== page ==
A generation of Cuban artists (Kcho, Tania Bruguera, Los Carpinteros among them) came of age in the late 1980s and early '90s, their work taking up themes of national history, myth and ideology, the conditions of freedom, suppression and isolation, the prickly question of emigration. Thanks to a variety of cultural and political factors, the '90s were steeped in museum and gallery exhibitions of their work. Totalizing surveys are rarer these days, though the territory remains fertile, as evidenced by the ongoing program at Couturier Gallery.
The work of Abel Barroso (b.1971) has been featured twice at the gallery over the past dozen years. "There's No Place Like Home" is his first solo show here and its title winks as satirically as its contents. Barroso, whose primary materials are wood and ink, uses the format of games and toys, instruments of play and pleasure, to wryly address issues such as freedom of movement, the ability to cross borders or to procure a visa. One sculpture takes the form of a foosball table; another, a wall-mounted wood veneer piece, mimics a wheel of fortune dispensing a variety of fates according to the whims of luck and chance. Barroso's symbolism tends toward the heavy-handed, but his work abounds in poignant humor and his sculptures, derived from the practice of woodcuts, have terrific immediacy and graphic punch.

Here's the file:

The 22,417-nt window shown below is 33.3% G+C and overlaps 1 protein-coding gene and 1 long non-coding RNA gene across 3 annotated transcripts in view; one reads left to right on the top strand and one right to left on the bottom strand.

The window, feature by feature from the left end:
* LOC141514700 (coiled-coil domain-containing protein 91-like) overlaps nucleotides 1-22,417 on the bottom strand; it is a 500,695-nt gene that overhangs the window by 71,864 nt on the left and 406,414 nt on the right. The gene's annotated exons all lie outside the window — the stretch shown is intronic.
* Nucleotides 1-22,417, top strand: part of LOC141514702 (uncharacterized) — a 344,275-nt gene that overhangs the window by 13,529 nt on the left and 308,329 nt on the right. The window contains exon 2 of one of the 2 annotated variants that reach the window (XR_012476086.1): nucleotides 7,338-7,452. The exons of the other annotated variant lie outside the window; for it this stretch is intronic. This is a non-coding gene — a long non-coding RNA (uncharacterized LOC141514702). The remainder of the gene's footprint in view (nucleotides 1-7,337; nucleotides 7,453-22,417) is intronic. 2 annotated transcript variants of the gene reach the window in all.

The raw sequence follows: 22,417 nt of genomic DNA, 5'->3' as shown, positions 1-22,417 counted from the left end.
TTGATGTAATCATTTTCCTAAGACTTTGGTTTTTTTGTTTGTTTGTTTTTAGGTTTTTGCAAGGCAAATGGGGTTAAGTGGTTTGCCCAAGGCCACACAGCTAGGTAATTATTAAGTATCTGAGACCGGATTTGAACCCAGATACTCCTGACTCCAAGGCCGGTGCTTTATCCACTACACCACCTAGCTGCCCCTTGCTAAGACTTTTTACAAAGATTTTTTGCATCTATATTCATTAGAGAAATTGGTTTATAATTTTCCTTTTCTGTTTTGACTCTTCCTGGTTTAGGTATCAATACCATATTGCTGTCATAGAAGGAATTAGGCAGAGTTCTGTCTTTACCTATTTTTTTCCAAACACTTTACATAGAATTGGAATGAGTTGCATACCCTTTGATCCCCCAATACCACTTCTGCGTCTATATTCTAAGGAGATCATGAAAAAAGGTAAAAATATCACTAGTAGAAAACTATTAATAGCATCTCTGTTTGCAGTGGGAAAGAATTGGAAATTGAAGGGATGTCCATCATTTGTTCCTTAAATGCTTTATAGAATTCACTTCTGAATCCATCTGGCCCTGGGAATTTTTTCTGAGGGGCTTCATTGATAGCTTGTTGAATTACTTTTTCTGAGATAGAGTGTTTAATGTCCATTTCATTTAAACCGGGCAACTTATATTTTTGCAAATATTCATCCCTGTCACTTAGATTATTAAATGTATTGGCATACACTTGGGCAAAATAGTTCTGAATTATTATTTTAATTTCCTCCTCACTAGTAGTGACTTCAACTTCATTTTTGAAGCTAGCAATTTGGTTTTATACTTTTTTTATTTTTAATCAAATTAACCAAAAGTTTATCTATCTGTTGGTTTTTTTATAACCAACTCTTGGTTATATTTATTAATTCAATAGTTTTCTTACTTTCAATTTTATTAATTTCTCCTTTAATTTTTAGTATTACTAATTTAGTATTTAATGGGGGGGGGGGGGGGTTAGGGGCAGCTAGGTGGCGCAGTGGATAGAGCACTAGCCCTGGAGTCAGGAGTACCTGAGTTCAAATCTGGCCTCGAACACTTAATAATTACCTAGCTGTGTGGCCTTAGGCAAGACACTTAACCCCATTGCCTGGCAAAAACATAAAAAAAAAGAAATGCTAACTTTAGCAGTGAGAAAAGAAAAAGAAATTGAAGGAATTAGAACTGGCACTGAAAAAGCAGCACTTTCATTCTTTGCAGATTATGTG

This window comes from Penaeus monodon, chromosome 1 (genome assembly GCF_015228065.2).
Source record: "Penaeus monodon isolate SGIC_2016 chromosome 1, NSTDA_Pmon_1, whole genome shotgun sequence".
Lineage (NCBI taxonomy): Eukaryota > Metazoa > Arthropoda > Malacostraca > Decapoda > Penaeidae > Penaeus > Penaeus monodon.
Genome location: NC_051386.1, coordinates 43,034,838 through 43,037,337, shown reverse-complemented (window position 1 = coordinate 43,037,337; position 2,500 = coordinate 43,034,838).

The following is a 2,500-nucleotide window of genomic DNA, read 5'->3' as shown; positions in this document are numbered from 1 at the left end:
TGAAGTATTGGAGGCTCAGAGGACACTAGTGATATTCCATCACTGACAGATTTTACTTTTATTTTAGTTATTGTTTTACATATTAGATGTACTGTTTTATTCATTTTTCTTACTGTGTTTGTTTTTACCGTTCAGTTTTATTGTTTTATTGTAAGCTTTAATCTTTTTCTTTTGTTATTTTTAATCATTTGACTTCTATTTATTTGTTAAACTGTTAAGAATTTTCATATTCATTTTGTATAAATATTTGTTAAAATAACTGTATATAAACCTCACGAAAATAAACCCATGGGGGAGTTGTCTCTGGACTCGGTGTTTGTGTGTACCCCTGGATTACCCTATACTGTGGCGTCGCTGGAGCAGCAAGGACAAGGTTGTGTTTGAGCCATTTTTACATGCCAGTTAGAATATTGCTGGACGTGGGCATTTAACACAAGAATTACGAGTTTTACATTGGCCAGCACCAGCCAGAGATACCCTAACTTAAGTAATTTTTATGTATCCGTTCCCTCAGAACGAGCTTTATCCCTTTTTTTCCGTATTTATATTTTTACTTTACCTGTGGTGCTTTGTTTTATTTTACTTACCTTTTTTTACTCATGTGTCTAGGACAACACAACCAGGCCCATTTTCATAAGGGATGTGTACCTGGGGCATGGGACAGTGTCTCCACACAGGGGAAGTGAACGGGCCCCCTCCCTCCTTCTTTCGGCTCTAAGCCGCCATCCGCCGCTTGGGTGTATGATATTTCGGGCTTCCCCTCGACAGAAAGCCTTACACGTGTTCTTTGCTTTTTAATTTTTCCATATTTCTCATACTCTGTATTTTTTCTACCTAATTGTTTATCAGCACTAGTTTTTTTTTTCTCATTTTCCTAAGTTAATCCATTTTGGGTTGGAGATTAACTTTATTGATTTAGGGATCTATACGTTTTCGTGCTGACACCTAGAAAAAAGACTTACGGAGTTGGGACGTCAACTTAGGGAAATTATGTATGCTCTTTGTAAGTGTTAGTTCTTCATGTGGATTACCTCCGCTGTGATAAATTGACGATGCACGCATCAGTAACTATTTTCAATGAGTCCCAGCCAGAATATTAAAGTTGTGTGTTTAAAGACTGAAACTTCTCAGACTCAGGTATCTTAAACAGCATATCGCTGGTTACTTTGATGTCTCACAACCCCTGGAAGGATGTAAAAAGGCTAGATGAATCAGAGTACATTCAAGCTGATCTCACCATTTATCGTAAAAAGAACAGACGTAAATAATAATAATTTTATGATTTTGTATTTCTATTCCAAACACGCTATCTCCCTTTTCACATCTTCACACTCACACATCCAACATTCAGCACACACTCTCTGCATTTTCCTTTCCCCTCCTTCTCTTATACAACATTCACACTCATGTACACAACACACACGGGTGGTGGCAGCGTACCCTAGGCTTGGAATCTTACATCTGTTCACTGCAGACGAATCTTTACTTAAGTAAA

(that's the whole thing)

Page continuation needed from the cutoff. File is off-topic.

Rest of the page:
Couturier Gallery, 166 N. La Brea Ave., (323) 933-5557, through Dec. 1. Closed Sunday and Monday. www.couturiergallery.com